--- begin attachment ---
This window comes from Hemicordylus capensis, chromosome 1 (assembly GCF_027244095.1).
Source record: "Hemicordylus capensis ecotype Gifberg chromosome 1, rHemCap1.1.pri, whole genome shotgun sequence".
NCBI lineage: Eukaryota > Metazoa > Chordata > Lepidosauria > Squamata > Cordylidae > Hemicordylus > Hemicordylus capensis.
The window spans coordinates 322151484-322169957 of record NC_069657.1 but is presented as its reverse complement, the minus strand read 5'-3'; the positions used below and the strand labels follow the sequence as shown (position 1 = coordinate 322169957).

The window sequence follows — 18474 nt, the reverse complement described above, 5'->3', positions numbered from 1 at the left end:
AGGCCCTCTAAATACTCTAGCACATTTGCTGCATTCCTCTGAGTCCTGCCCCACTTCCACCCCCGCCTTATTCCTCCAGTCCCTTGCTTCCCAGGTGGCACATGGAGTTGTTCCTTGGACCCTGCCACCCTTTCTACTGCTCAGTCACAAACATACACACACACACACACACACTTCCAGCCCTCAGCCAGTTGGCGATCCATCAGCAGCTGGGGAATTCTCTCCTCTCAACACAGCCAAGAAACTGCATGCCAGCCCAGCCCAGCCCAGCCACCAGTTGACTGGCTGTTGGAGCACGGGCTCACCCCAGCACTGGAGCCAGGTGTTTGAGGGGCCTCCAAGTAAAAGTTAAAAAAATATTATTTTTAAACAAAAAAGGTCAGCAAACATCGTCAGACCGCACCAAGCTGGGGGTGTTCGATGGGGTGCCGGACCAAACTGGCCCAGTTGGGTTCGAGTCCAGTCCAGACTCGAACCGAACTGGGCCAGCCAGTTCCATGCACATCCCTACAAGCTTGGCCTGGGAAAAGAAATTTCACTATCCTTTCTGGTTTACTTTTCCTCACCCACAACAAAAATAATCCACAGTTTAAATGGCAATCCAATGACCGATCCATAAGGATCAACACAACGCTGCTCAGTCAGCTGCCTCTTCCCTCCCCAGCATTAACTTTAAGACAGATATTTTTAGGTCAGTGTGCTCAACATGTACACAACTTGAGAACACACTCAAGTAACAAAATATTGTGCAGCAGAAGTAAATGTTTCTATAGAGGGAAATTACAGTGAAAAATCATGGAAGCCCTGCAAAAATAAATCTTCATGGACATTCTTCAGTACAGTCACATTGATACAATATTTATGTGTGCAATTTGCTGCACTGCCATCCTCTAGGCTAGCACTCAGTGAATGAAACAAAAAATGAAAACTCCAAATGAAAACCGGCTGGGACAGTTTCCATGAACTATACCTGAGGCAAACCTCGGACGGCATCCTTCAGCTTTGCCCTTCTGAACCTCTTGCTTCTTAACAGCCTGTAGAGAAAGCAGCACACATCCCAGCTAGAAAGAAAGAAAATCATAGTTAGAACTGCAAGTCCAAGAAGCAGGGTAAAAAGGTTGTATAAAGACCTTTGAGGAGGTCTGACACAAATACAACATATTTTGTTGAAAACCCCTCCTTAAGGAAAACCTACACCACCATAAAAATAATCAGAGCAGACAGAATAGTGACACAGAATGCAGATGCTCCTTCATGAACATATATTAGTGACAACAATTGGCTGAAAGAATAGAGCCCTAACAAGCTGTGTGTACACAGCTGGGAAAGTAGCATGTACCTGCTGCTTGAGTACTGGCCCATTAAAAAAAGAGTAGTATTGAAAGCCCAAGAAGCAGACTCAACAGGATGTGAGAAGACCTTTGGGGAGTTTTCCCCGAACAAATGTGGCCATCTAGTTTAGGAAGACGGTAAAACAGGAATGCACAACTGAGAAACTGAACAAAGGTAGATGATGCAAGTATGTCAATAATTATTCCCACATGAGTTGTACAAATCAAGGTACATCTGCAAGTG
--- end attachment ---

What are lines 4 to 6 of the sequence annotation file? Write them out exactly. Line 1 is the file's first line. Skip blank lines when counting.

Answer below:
The window spans coordinates 322151484-322169957 of record NC_069657.1 but is presented as its reverse complement, the minus strand read 5'-3'; the positions used below and the strand labels follow the sequence as shown (position 1 = coordinate 322169957).

The window sequence follows — 18474 nt, the reverse complement described above, 5'->3', positions numbered from 1 at the left end:
AGGCCCTCTAAATACTCTAGCACATTTGCTGCATTCCTCTGAGTCCTGCCCCACTTCCACCCCCGCCTTATTCCTCCAGTCCCTTGCTTCCCAGGTGGCACATGGAGTTGTTCCTTGGACCCTGCCACCCTTTCTACTGCTCAGTCACAAACATACACACACACACACACACACTTCCAGCCCTCAGCCAGTTGGCGATCCATCAGCAGCTGGGGAATTCTCTCCTCTCAACACAGCCAAGAAACTGCATGCCAGCCCAGCCCAGCCCAGCCACCAGTTGACTGGCTGTTGGAGCACGGGCTCACCCCAGCACTGGAGCCAGGTGTTTGAGGGGCCTCCAAGTAAAAGTTAAAAAAATATTATTTTTAAACAAAAAAGGTCAGCAAACATCGTCAGACCGCACCAAGCTGGGGGTGTTCGATGGGGTGCCGGACCAAACTGGCCCAGTTGGGTTCGAGTCCAGTCCAGACTCGAACCGAACTGGGCCAGCCAGTTCCATGCACATCCCTACAAGCTTGGCCTGGGAAAAGAAATTTCACTATCCTTTCTGGTTTACTTTTCCTCACCCACAACAAAAATAATCCACAGTTTAAATGGCAATCCAATGACCGATCCATAAGGATCAACACAACGCTGCTCAGTCAGCTGCCTCTTCCCTCCCCAGCATTAACTTTAAGACAGATATTTTTAGGTCAGTGTGCTCAACATGTACACAACTTGAGAACACACTCAAGTAACAAAATATTGTGCAGCAGAAGTAAATGTTTCTATAGAGGGAAATTACAGTGAAAAATCATGGAAGCCCTGCAAAAATAAATCTTCATGGACATTCTTCAGTACAGTCACATTGATACAATATTTATGTGTGCAATTTGCTGCACTGCCATCCTCTAGGCTAGCACTCAGTGAATGAAACAAAAAATGAAAACTCCAAATGAAAACCGGCTGGGACAGTTTCCATGAACTATACCTGAGGCAAACCTCGGACGGCATCCTTCAGCTTTGCCCTTCTGAACCTCTTGCTTCTTAACAGCCTGTAGAGAAAGCAGCACACATCCCAGCTAGAAAGAAAGAAAATCATAGTTAGAACTGCAAGTCCAAGAAGCAGGGTAAAAAGGTTGTATAAAGACCTTTGAGGAGGTCTGACACAAATACAACATATTTTGTTGAAAACCCCTCCTTAAGGAAAACCTACACCACCATAAAAATAATCAGAGCAGACAGAATAGTGACACAGAATGCAGATGCTCCTTCATGAACATATATTAGTGACAACAATTGGCTGAAAGAATAGAGCCCTAACAAGCTGTGTGTACACAGCTGGGAAAGTAGCATGTACCTGCTGCTTGAGTACTGGCCCATTAAAAAAAGAGTAGTATTGAAAGCCCAAGAAGCAGACTCAACAGGATGTGAGAAGACCTTTGGGGAGTTTTCCCCGAACAAATGTGGCCATCTAGTTTAGGAAGACGGTAAAACAGGAATGCACAACTGAGAAACTGAACAAAGGTAGATGATGCAAGTATGTCAATAATTATTCCCACATGAGTTGTACAAATCAAGGTACATCTGCAAGTG